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HDP Search provides the tools to index data from your HDP cluster to Solr. You can utilize the power of connectors that are shipped with HDPSearch to index data from HDFS, Hive tables, and Spark dataframes to Solr. Once you have your data in Solr, search and querying is simpler. You may find the official Hortonworks documentation for HDP Search 4.0 here:

In this article, you may find how you could set up your HDP Cluster with HDP Search using the Solr Management pack shipped by Hortonworks. Additionally, you will find details on how to use connectors for Hive, Spark, and Hdfs to index data to Solr and query from Solr. (This document assumes that you already have an Ambari-2.7.0 + HDP-3.0 cluster up and running)


Install Management Pack:

  • Install mpack:
    • ambari-server install-mpack --mpack=solr-service-mpack-4.0.0.tar.gz
  • Restart ambari-server:
    • ambari-server restart


Add Solr to HDP Cluster:

Navigate and Login to Ambari UI

  • Choose Services - Add Service from the left navigation panel
  • Choose Solr from Choose Services Page and click Next
  • Now you land on the Assign Masters page where you can choose a number of Solr Servers you need for your cluster. Choose 2 or more for SolrCloud. Click Next - You would see Customize Services Page where no changes are required. Next, you land on the Review page as shown below where you can verify the hosts and Solr package
  • If this looks good click on Deploy to get Solr added to your cluster.

You can go to SolrUI directly from QuickLinks. If Kerberos is enabled you have to enable spnego authentication to access Solr UI (Instructions mentioned in this doc). Now you have your HDPSearch cluster up and running fine!

Connector Usage

The following shows how you can use Connectors that are shipped with HDPSearch to index data to Solr and query using SolrUI. Below shows Hive, Hadoop and Spark Connector usages.

Hive Connector:

For the Hive connector to work in this version(Hdp search 4.0) you need to have Serde Jar in Hive’s classpath. You can do this as below:

  • Create a directory ‘auxlib’ in /usr/hdp/current/hive-server2
  • Copy serde jar to auxlib
    • cp /opt/lucidworks-hdpsearch/hive/solr-hive-serde-4.0.0.jar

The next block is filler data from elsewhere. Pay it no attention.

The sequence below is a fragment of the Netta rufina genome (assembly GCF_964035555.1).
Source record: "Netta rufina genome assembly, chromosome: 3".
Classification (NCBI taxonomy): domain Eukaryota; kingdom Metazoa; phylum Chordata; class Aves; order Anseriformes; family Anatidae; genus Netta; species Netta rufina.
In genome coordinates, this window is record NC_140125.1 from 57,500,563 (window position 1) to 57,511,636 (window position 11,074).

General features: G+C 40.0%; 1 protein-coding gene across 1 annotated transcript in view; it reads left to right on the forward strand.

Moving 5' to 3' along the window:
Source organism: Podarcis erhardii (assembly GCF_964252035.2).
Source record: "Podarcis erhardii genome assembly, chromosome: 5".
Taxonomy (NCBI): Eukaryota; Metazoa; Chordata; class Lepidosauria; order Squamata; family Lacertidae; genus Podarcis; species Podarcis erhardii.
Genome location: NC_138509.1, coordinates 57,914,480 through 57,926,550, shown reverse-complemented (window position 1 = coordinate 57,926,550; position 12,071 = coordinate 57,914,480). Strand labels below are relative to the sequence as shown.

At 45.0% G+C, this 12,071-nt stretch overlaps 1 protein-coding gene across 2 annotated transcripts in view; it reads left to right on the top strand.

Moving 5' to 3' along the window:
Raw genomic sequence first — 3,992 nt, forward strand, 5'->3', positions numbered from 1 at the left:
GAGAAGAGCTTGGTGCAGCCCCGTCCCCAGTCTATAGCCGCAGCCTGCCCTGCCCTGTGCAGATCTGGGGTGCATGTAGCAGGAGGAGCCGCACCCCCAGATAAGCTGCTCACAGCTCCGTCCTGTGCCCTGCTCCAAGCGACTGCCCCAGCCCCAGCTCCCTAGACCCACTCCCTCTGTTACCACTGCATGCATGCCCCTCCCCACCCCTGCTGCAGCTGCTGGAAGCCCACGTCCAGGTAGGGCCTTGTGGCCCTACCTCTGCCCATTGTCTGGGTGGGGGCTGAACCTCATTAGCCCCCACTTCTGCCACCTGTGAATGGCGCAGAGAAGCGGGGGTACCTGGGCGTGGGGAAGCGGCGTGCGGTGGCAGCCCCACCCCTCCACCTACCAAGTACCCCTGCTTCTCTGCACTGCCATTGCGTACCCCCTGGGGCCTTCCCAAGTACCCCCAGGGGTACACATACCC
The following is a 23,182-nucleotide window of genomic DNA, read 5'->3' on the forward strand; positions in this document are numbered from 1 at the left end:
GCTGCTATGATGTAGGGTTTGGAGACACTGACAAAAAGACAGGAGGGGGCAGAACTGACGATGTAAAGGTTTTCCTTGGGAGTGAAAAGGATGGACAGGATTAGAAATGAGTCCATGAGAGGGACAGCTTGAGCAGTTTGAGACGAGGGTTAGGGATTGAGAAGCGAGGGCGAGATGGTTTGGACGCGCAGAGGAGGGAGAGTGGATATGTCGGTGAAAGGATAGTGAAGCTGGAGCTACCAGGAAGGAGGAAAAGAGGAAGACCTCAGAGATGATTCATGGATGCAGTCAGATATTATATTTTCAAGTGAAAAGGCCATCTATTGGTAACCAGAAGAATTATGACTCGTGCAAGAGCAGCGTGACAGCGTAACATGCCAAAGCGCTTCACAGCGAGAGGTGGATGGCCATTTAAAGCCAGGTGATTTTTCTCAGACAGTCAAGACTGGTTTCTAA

• Restart Hive

Create a Collection:

Index Data

As this is an example, first we will create a table in hive whose data we want to be indexed in Solr. You will skip this step for your real data. Now create an external table for Solr and proceed with indexing.

Create Table in Hive and insert data:

  • As hive user, connect to beeline (kinit before connecting to beeline if it is a secure cluster)
  • Load data from books.csv in the example directory (/opt/lucidworks-hdpsearch/solr/example/exampledocs/books.csv)
LOAD DATA LOCAL INPATH '/opt/lucidworks-hdpsearch/solr/example/exampledocs/books.csv' OVERWRITE INTO TABLE books;
  • Update books table (if needed) so that column name is ignored: ALTER TABLE books SET TBLPROPERTIES ("skip.header.line.count"="1");

Create External Table for Solr and index data to Solr:

CREATE EXTERNAL TABLE solr_sec (id STRING, cat_s STRING, title_s STRING, price_f STRING, in_stock_b STRING, author_s STRING, series_s STRING, seq_i INT, genre_s STRING) STORED BY 'com.lucidworks.hadoop.hive.LWStorageHandler' LOCATION '/tmp/solr' TBLPROPERTIES('solr.zkhost' = <zk_connection_string>, 'solr.collection' = ‘hivecollection’, 'solr.query' = '*:*');
    • If this is a secure cluster you have to mention the path to jaas-client.conf which will contain the service principal and keytab for the user who has permission to read and write to and from solr and hive.
    • Then you append : 'lww.jaas.file' = '/tmp/jaas-client.conf' : as well to the create external table command above.
    • A sample jaas-client.conf looks like:
   Client {                     required                    

The owner of the file is solr:hadoop. This file needs to be copied to all nodes where a NodeManager is running.

  • Insert data from books table which you want to index to solr external table:
    INSERT OVERWRITE TABLE solr_sec SELECT b.* FROM books b;
  • You can issue a select query to verify data is inserted
  • Now you should be able to see your data in solr ‘hivecollection’. You can search for the data/info you were looking for using Solr UI or API calls.

Querying Data via Solr UI:

You can issue the below call on your cluster command line as well:

curl -v -i --negotiate -u : "http://<solr_host>:8983/solr/hivecollection/select?q=*:*&wt=json&indent=true"

Change query ‘q’ based on what you want to look for.

Spark Connector:

You need to first build spark-solr jar from the source.

  • From /opt/lucidworks-hdpsearch/spark/spark-solr:
  • mvn clean package -DskipTests
  • This will create spark-solr jars in target directory.
  • Now switch to spark shell
    • /usr/hdp/current/spark2-thriftserver/bin/spark-shell --jars ./spark-solr-3.5.6-shaded.jar

(Add jaas-client.conf (--conf '' --conf '') if this is a secure cluster. See Hive section for details on jaas-client.conf)